Updated: 13/10/17 : 06:23:06
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Banks' tracker scandal is single biggest consumer rip off say victims

The Irish Mortgage Holders Association says the tracker scandal is the single biggest consumer rip off in the history of the state.

Some of those defrauded by Irish banks have told an Oireachtas committee of the devastating medical and financial effects on their families.

So far 20,000 cases have been uncovered, but it's estimated that could reach 30,000.

People have killed themselves after banks denied them their entitlement to a low-cost tracker mortgage, victims of the scandal have claimed.

It is estimated that at least 30,000 borrowers and their families have been affected by the multimillion euro overcharging as 15 banks refused to fulfil obligations to give customers the lowest interest rate in the market.

Four borrowers have told their story to politicians in the Oireachtas Finance Committee, including Thomas Ryan, who along with his wife Claire, finally and successfully faced down their bank in the courts.

"It is absolutely appalling. They have destroyed lives all over this country," he said.

"There are people no longer with us over this. They have committed suicide. And they don't particularly give a damn.

"I have heard some of the submissions here in the last few weeks from some of the banks - it is an absolute disgrace, the generic, legalistic garbage they are churning out.

"It is appalling and an absolute disgrace. There's no other words for it."

Mr Ryan, aged in his late 40s and from Wexford, was a Permanent TSB customer who challenged its refusal to give him the tracker rate. He said the banks should be forced into making amends.

He suffered a stroke in 2013 and his wife Claire had a nervous breakdown in 2015 and lost the power of speech under the pressure of their fight to be restored to a tracker mortgage rate.

"As her husband I find it pitiful and so unjust to see my wife's previous confident and bubbly nature stripped away from her," he said.

In an emotional address to the committee, Mr Ryan explained the impact on his three children of the financial pressure and long-running battle with the bank.

"The extreme stress effects on the mental wellbeing of our teenage children is absolutely heartbreaking," he said.

"It can be so upsetting for us that I cannot begin to convey in words."

Scores of people and families were put out of their homes over the last eight years after being refused their entitlement to a tracker. The Central Bank previously put the number of directly related repossessions at 100.

It also previously estimated that up to 15,000 borrowers were affected by the issue across 15 lenders and is due to update the committee next week.

Last week Ulster Bank said it will have to pay more than 100,000 euro to some of its 3,500 customers caught up in the industry-wide overcharging scandal.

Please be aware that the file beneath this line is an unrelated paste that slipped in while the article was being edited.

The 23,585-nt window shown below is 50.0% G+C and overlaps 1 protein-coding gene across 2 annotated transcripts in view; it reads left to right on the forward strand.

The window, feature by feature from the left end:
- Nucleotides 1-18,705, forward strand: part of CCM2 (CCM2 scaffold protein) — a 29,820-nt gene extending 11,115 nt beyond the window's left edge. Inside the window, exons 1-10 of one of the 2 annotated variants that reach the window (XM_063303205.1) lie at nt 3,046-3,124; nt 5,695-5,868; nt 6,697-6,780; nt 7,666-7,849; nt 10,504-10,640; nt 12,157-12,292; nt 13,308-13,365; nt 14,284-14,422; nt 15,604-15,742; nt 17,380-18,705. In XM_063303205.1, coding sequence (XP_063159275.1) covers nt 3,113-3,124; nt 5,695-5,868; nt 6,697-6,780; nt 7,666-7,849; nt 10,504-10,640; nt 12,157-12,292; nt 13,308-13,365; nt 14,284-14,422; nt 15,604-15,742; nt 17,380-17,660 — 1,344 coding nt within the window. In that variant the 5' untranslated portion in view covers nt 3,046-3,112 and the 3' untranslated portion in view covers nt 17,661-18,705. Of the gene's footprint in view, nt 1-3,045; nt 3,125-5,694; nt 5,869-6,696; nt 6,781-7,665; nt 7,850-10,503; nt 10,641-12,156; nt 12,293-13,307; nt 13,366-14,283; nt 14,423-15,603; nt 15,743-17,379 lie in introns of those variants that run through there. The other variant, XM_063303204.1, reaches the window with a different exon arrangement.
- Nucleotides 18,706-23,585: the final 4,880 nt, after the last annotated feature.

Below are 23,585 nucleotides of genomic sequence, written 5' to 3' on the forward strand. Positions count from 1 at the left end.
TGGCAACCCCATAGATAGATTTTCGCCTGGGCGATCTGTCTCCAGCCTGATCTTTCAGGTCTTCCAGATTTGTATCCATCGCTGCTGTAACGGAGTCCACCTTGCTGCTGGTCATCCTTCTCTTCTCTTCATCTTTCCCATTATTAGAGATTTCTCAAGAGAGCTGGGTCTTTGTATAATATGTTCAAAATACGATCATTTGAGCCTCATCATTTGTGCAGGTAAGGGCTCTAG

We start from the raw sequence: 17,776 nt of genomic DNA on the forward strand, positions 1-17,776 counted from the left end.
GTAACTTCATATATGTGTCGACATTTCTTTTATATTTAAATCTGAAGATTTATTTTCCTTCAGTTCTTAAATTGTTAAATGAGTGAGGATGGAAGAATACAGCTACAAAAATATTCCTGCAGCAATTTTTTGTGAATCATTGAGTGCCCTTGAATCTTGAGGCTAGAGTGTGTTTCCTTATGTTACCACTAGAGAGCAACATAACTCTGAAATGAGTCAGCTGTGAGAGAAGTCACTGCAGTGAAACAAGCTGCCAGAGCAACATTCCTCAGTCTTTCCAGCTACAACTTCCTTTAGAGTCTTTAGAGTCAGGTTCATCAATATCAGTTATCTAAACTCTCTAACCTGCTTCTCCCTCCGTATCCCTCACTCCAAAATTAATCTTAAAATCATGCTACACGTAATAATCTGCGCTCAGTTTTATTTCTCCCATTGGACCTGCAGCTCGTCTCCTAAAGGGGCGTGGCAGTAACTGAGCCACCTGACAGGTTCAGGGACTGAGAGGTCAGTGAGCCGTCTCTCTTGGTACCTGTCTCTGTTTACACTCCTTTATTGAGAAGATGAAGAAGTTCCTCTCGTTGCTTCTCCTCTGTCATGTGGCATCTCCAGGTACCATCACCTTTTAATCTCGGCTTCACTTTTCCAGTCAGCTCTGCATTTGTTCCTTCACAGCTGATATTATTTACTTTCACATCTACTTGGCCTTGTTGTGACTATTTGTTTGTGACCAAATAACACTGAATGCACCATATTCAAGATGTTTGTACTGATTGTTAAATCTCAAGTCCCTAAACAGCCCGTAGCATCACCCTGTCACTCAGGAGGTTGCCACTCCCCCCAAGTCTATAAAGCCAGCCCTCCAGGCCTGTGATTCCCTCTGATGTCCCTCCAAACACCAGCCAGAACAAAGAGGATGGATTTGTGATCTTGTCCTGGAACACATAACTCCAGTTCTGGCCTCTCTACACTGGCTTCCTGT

Previously it was revealed that 2,100 Bank of Ireland mortgages were restored to tracker rates when the issue was identified in that bank in 2010 and 2011.

There were also about 1,400 cases of customers being denied tracker rates involving Springboard Mortgages, which was a subsidiary of Permanent TSB.

The Central Bank cannot force banks to compensate home owners for tracker issues prior to 2013.

The refusal of banks to allow customers to move on to trackers first emerged as far back as 2010 - the year taxpayers were lumbered with a multibillion-euro bailout of Ireland's banks.

Padraic Kissane, the financial advisor who has been leading the charge to get customers restored to the correct rates, said customers had been treated with arrogance by the banks, a condescending attitude and a lack of empathy and understanding.

"What moral compass do they possess," he said.

"It is financial abuse on a grand scale, contrived to deceive customers of their contractual rights."

Mr Kissane also warned he has a host of cases of bank staff and people working for legal teams and auditors associated with the banks who want to challenge the rates they have been put on but are worried about the consequences for their careers.

He told the committee there was a cartel in operation in Ireland's mortgage market. He compared one of the best rates on offer at the minute - a 10 year fixed mortgage from KBC at 2.95% compared to a 10 year fixed rate in Germany of 1.15%.

He said he would shut the banks down if he was able to open a new mortgage offering European Central Bank tracker interest rates and long-term fixed rates.

"That's what needs to happen," he said.

"I guarantee you a tracker product would be back within a month."

Mr Kissane added that the low German rates are not in Ireland and said: "The cartel wouldn't allow it."

He added: "Their figures show it. They come and they - I would describe it as boast - about their profit levels and not realise the carnage."